Yesterday night I was trying to figure out how to get my son interested into some activity to be done with me, when I recalled buying online a puzzle called Tower of Hanoi. We spent a quarter of an hour playing oneonone with invented rules, which didn’t work out very well. Then we went to Wikipedia to take a look at what’s the whole point with it (but without looking at the solution, ca va sans dire). And the point is you have three poles and a number of disks (in my case 9) of different sizes, initially piledup from larger to smaller on one pole (let’s take only 3 to visualize):
1 0 0
2 0 0
3 0 0
“0” means “empty space”. The scope is, moving only one disk at a time in such a way that smaller disks always sit on top of larger disks, you have to rebuild the tower on another pole. In the 3case it’s easy (vertical bars separate configurations):
1 0 0  0 0 0  0 0 0  0 0 0  0 0 0  0 0 0  0 0 0  0 1 0
2 0 0  2 0 0  0 0 0  0 0 1  0 0 1  0 0 0  0 2 0  0 2 0
3 0 0  3 1 0  3 1 2  3 0 2  0 3 2  1 3 2  1 3 0  0 3 0
We managed to spend some another fifteen minutes together, then he was bored and I was captured, I let him to his room so that I could be alone with it. I had managed to pile up a few disks, and the problem was obviously going to be based on some iterative procedure. Somehow as my hands were shuffling around I noticed that I was almost always making the same move with one of them, and I came up with this simple solution that makes the whole puzzle completely boring once you know it [and which turns out to be identical to the Wikipedia solution, I just took a look at it…]. It’s made up of two moves, to be iterated until you reach your final configuration (spoiler alert!):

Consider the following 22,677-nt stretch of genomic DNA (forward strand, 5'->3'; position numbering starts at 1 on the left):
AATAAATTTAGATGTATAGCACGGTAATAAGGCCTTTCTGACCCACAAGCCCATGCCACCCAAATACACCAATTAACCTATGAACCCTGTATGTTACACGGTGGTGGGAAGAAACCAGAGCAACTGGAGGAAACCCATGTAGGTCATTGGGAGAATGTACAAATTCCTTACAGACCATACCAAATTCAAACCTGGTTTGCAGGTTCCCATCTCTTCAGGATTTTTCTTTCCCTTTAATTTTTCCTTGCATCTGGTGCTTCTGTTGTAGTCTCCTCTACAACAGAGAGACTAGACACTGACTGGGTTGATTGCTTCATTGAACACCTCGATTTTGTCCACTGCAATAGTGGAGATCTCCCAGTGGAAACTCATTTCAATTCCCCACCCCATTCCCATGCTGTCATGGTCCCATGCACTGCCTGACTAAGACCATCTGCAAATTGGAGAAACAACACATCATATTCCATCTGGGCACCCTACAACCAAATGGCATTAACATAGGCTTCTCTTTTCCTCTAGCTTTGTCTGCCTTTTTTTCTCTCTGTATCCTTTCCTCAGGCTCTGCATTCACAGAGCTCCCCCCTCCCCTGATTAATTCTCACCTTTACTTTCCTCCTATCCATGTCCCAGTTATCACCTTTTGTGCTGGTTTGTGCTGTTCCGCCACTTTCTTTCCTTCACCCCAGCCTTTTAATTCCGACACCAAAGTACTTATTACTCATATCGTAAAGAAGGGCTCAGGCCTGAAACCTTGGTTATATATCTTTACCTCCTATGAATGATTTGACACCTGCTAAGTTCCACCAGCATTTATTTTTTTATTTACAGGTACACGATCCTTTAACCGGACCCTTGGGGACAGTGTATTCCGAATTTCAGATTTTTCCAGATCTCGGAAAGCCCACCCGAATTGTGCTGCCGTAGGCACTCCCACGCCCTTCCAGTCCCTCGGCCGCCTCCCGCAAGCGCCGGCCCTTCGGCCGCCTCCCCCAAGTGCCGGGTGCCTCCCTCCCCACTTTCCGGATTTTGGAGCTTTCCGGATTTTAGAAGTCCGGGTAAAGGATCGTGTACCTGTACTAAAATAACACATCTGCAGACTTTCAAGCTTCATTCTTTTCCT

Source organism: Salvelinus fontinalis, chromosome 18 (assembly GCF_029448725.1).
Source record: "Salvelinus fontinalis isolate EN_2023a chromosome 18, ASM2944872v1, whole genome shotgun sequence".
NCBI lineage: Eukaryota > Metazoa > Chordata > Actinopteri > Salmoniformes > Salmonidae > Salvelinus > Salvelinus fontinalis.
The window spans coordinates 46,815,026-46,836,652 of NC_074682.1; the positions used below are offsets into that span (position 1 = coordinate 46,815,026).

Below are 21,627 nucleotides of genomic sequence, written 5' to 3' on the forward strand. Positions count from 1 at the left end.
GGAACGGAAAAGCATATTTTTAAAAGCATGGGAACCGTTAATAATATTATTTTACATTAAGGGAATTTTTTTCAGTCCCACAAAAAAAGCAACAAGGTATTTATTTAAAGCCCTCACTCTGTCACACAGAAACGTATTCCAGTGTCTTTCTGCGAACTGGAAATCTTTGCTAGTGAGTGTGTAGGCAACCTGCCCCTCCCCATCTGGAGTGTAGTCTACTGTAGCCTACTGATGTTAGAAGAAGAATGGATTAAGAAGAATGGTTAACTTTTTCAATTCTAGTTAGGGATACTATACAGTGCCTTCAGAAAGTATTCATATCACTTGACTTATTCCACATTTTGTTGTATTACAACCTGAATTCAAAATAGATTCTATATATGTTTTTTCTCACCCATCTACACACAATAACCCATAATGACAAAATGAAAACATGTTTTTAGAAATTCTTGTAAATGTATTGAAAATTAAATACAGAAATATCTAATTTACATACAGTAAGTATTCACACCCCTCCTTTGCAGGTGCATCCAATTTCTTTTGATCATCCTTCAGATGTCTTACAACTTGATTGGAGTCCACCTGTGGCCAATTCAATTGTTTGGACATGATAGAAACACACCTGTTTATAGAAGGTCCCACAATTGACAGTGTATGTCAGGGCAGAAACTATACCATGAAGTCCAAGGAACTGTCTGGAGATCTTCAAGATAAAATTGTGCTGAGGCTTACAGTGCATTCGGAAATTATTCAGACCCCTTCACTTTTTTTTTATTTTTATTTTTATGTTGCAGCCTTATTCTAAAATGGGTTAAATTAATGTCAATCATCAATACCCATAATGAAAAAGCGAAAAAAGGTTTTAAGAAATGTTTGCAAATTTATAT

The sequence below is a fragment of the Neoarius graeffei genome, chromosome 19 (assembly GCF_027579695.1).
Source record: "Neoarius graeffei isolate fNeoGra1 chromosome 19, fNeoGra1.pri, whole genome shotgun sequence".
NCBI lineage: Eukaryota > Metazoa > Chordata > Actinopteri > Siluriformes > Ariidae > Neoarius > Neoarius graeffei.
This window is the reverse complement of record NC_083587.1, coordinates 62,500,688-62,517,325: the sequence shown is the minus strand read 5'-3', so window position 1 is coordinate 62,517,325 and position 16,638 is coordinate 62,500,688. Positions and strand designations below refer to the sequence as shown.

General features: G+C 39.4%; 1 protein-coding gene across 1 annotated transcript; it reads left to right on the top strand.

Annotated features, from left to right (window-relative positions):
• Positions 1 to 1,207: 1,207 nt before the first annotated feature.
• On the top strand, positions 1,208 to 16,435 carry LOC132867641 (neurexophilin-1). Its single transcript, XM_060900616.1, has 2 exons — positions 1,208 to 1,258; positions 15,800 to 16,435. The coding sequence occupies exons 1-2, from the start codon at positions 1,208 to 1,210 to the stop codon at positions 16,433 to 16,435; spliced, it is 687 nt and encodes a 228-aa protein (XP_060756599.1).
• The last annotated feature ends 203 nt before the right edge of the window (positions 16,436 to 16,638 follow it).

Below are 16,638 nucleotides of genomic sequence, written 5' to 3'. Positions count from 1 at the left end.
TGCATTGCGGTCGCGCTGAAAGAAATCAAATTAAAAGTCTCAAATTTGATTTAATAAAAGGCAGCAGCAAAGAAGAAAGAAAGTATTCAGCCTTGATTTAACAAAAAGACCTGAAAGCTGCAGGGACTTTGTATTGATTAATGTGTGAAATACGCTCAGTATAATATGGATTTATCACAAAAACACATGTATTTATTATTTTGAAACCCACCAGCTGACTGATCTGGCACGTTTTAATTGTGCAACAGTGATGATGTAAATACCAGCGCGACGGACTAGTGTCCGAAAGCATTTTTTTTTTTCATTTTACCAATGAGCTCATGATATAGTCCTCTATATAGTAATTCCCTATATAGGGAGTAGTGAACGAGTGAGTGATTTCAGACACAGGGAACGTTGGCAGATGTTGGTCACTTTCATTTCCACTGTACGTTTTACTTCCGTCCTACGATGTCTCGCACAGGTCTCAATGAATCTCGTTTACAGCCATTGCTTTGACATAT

Move the smallest disk (that of radius 1) to the next pole (mod 3)
 Do the only allowed move on the other two poles.
You can check by yourself that this is what’s going on in the above scheme. I tried several times and found that with 2 rings I get 4 configurations, with 3 I get 8, with 4 I get 16 and you got the point, it takes 2^n1 transitions to get to the final state. Which is exactly what other methods described in the Wikipedia page attain.
Now the question is why does this solution work. I don’t have a mathematical proof yet, can’t waste my time on these things really. But let’s collect a few simple facts. First thing, notice that if I add another disk, I get:
1 0 0  0 0 0  0 0 0  0 0 0  0 0 0  0 0 0  0 0 0  0 0 0 
2 0 0  2 0 0  0 0 0  0 0 0  0 0 0  0 0 0  0 0 0  0 1 0 
3 0 0  3 0 0  3 0 0  3 0 1  0 0 1  1 0 0  1 2 0  0 2 0 
4 0 0  4 1 0  4 1 2  4 0 2  4 3 2  4 3 2  4 3 0  4 3 0 
0 0 0  0 0 0  0 0 0  0 0 0  0 0 0  0 0 0  0 0 0  0 0 1
0 1 0  0 0 0  0 0 0  0 0 0  0 0 0  0 0 0  0 0 2  0 0 2
0 2 0  0 2 1  0 0 1  1 0 0  1 0 3  0 0 3  0 0 3  0 0 3
0 3 4  0 3 4  2 3 4  2 3 4  2 0 4  2 1 4  0 1 4  0 0 4
But this is just twice the 3disk pattern above, once on top of of disk 4 on the first column, and once on top of disk 4 on the third. Notice that, after the 1st move, disk 1 moves every two configurations clockwise, that after the 2nd move disk 2 moves every 4 configurations counterclockwise, and that after the 4th move disk 3 moves every 8 configurations clockwise, and that after the 8th move disk 4 moves every 16 configurations counterclockwise. To build a proof, one should show that the configurations reached this way are always feasible (no larger disk on a smaller one) and “ergodic”, meaning that they span all of the possible configurations, until they eventually reach the desired one.
I leave this to you as homework.